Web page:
Location
Chicago suburbs
If the door is sagging, then installing longer screws into the top hinge is a good idea.
Because the old short screws were just grabbing the door jamb, which is now sagging slightly towards the door.
Longer screws can go right through the jamb, and can engage the sturdy framing behind the jamb, and pull the jamb a little closer against it.
As long as it will not cause binding against the top of the frame.
And sometimes this can also cause the top hinge to become “hinge bound” where the hinge leaves close too tightly onto each other.
You can also cut and install some thin cardboard shims under the lower hinges.
Usually two on the bottom hinge, and one under the middle hinge.
They go under the hinge leaf that is recessed into the door jamb.
These shims will push the bottom hinge side of the door away from the hinge side.
This shift will lift the latch side of the door.
This slight lift will often raise the latch into a good position again.
 

Ron Van

Well-Known Member
Joined
Oct 2, 2019
Messages
158
Reaction score
166
Location
Alabama – Left California 2020
You can also cut and install some thin cardboard shims under the lower hinges.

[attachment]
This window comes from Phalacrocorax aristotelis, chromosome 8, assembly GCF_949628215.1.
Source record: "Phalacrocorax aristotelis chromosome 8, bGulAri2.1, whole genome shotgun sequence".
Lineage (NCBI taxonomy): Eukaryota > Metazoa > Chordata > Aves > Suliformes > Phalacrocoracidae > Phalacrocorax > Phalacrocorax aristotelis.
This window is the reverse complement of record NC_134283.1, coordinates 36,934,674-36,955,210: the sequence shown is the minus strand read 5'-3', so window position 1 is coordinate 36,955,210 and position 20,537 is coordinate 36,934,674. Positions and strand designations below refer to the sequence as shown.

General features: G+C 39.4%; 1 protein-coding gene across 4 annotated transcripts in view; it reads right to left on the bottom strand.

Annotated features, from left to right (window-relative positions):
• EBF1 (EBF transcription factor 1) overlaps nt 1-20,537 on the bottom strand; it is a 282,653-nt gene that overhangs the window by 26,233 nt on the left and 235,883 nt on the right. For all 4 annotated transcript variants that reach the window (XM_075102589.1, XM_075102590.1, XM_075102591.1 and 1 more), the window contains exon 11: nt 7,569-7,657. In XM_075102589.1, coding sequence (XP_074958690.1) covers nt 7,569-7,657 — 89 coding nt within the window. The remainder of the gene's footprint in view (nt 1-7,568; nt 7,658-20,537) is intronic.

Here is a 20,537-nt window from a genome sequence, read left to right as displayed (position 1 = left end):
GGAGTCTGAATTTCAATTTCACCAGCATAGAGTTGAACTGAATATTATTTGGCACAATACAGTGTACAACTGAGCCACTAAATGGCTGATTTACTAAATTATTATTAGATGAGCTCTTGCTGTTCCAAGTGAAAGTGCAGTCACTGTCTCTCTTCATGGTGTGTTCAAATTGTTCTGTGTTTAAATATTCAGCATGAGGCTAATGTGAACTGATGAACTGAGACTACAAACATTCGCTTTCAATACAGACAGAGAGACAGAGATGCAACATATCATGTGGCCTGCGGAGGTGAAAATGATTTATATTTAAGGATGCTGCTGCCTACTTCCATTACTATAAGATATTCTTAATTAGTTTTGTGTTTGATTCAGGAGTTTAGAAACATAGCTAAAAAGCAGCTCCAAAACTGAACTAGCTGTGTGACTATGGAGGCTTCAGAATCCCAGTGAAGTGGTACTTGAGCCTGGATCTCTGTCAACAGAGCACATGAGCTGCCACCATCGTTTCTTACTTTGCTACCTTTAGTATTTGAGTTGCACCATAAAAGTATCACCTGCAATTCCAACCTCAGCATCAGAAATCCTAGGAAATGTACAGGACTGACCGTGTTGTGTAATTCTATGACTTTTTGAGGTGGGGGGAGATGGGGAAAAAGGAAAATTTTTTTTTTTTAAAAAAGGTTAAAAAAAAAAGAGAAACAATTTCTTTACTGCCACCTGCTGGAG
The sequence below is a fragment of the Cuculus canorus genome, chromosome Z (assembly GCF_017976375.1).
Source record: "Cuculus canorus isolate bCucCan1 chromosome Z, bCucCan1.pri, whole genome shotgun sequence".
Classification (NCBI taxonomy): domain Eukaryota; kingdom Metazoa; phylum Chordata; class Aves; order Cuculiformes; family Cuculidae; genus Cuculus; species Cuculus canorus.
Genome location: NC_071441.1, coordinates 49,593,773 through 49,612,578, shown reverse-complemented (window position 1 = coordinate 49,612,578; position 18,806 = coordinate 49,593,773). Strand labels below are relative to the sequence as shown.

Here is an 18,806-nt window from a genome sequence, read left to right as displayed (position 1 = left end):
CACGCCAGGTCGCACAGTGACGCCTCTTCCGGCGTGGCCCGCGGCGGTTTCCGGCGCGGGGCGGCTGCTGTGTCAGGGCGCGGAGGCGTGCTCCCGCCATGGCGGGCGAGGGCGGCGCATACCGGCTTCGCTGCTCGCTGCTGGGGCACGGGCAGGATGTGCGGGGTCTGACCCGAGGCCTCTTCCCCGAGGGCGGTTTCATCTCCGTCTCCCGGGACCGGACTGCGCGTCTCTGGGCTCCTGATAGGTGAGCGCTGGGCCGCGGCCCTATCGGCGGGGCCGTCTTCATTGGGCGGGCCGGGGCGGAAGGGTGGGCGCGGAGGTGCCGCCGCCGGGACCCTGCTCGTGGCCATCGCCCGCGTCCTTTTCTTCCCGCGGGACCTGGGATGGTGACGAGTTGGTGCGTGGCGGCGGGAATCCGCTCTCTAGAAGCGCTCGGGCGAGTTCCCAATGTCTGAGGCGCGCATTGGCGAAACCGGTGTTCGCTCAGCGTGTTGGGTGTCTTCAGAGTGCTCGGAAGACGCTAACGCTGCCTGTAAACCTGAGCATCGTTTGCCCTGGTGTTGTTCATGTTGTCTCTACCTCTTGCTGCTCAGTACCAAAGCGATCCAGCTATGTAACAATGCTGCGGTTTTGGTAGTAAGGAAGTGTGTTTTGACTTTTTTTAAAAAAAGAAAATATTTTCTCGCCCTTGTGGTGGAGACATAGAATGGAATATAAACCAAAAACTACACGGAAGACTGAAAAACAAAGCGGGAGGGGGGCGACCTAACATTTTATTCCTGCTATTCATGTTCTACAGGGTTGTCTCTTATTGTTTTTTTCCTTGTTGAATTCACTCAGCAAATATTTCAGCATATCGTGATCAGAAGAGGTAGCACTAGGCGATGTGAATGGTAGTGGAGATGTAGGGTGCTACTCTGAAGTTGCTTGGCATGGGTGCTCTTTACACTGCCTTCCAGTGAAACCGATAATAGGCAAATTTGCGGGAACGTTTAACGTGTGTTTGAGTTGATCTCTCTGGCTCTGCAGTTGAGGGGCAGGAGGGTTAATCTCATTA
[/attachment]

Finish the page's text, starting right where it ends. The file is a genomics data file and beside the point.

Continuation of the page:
Usually two on the bottom hinge, and one under the middle hinge.
They go under the hinge leaf that is recessed into the door jamb.
These shims will push the bottom hinge side of the door away from the hinge side.
This shift will lift the latch side of the door.
This slight lift will often raise the latch into a good position again.
I did this to a door with Sheetrock shims installed behind the lower hinge. It was sn interior door so it only had two hinges. The sheet rock shims work great. The added benefit was it fixed the problem with the door wanting to shut be itself.
 

zannej

Well-Known Member
Joined
Jun 5, 2014
Messages
3,291
Reaction score
1,119
I hope the locksmith gets it fixed. I have the same issue with my back door. I have to prop stuff against it to keep it from opening, but the frame is all warped and the door is falling apart so its getting replaced.
 

BuzzLOL

Well-Known Member
Joined
Oct 26, 2015
Messages
911
Reaction score
530
If the door is sagging, then installing longer screws into the top hinge is a good idea.
Because the old short screws were just grabbing the door jamb, which is now sagging slightly towards the door.
My front door is wide and taller than usual, solid oak, and has a large heavy quadruple strength commercial grade glass panel in it... I had to go with 4" screws in the top hinge to reach framing with enough strength to hold it up for very long...
 

Eddie_T

Well-Known Member
Joined
Feb 16, 2015
Messages
1,936
Reaction score
1,430
I find that cereal box cardboard makes good shims if I only have a small need.
 
Top